Personality: Current Controversies, Issues, and Directions

Personality: Current Controversies, Issues, and Directions This review of personality theory and research focuses on current controversies and issues. Perhaps the best way to set the tone for such discussion is considera­ tion of past relevant chapters. Reviewing chapters over the past decade leads one to the conclusion that generally all is not well in personality psychology, though some think things may be getting better. With the exception of Carl­ son's (1975) suggestion of the beginning of a major turnaround in appreciating the complexity of personality, and Helson & Mitchell' s ( 1978) suggestion that we are extending our research and enriching our paradigms, most reviewers have been rather pessimistic about the field. Thus, for example, Sechrest (1976) suggests that personality theory is in sad shape and Phares & Lamiell ( 1 977) suggest that the field is in a period of crisis. In the last review, Loevinger & Knoll ( 1 983) appear to take a dim view of how much the field has advanced 0066-4308/85/020 1 -0083$02.00 PERVIN and, following Meehl (1 978), question whether a really impressive theory of personality is possible. Rorer & Widiger ( 1 983), in their review of personality structure and assessment, appear to be both more http://www.deepdyve.com/assets/images/DeepDyve-Logo-lg.png Annual Review of Psychology Annual Reviews

Personality: Current Controversies, Issues, and Directions

Annual Review of Psychology, Volume 36 (1) – Feb 1, 1985

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Publisher
Annual Reviews
Copyright
Copyright 1985 Annual Reviews. All rights reserved
Subject
Review Articles
ISSN
0066-4308
eISSN
1545-2085
DOI
10.1146/annurev.ps.36.020185.000503
Publisher site
See Article on Publisher Site

Abstract

This review of personality theory and research focuses on current controversies and issues. Perhaps the best way to set the tone for such discussion is considera­ tion of past relevant chapters. Reviewing chapters over the past decade leads one to the conclusion that generally all is not well in personality psychology, though some think things may be getting better. With the exception of Carl­ son's (1975) suggestion of the beginning of a major turnaround in appreciating the complexity of personality, and Helson & Mitchell' s ( 1978) suggestion that we are extending our research and enriching our paradigms, most reviewers have been rather pessimistic about the field. Thus, for example, Sechrest (1976) suggests that personality theory is in sad shape and Phares & Lamiell ( 1 977) suggest that the field is in a period of crisis. In the last review, Loevinger & Knoll ( 1 983) appear to take a dim view of how much the field has advanced 0066-4308/85/020 1 -0083$02.00 PERVIN and, following Meehl (1 978), question whether a really impressive theory of personality is possible. Rorer & Widiger ( 1 983), in their review of personality structure and assessment, appear to be both more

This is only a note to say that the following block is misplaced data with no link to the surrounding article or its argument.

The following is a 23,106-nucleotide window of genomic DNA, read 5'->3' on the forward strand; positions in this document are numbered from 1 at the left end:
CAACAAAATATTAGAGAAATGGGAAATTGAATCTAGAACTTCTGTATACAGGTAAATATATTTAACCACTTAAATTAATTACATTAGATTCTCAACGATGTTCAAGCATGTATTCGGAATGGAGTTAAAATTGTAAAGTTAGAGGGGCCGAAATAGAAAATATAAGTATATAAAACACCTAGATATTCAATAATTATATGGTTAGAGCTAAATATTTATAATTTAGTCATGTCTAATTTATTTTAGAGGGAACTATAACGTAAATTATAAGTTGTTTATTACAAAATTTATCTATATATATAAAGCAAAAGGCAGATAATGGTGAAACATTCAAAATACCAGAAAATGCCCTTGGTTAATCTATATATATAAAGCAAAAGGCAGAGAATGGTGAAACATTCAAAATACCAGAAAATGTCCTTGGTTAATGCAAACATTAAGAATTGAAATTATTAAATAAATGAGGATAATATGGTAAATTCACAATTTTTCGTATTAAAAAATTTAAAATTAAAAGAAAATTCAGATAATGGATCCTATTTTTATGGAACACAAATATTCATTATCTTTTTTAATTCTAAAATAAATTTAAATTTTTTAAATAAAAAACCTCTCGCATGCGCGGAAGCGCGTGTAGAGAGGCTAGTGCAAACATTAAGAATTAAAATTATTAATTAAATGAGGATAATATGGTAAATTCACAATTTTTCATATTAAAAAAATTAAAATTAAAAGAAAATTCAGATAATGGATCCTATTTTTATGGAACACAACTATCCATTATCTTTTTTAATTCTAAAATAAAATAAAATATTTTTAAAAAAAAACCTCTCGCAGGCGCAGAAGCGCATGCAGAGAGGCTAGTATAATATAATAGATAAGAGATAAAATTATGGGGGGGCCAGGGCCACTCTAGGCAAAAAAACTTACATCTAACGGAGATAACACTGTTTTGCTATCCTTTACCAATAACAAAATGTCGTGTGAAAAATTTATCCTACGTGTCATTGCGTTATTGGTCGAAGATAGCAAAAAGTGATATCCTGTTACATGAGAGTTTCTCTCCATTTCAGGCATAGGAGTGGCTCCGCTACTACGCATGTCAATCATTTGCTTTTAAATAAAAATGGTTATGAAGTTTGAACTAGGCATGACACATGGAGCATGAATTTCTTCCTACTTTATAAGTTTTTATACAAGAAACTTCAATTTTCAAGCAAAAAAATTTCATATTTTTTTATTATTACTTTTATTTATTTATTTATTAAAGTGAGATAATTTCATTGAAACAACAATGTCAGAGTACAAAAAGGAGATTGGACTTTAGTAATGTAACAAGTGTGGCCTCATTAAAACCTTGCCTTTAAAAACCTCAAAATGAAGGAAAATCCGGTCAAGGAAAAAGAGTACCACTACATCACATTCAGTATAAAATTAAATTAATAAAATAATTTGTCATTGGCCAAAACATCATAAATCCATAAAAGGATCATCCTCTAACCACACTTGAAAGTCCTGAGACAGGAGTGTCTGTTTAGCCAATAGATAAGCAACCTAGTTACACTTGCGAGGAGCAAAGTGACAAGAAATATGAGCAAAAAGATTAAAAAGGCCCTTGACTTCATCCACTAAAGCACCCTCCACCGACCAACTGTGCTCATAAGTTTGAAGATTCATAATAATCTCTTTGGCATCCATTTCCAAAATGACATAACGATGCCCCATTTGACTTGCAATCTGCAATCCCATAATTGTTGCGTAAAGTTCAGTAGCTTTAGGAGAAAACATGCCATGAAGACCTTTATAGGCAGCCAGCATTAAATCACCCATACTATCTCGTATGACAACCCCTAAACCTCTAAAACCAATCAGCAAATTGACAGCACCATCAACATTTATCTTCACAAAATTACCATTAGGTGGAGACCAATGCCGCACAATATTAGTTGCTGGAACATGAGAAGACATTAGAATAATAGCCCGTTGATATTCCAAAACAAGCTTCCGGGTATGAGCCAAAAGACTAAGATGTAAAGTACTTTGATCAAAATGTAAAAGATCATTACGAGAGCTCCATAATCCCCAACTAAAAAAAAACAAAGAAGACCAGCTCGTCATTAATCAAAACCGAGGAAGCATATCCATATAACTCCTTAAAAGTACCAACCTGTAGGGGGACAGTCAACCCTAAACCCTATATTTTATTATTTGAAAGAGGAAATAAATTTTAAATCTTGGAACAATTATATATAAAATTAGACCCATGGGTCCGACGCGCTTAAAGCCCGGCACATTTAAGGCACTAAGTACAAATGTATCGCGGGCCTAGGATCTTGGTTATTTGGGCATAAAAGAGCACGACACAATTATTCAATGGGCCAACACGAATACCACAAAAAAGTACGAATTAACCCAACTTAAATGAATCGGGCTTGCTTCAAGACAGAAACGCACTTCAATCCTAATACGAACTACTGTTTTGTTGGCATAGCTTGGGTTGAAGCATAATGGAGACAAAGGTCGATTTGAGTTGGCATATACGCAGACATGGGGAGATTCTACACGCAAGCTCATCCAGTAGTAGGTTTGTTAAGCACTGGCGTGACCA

Journal

Annual Review of PsychologyAnnual Reviews

Published: Feb 1, 1985

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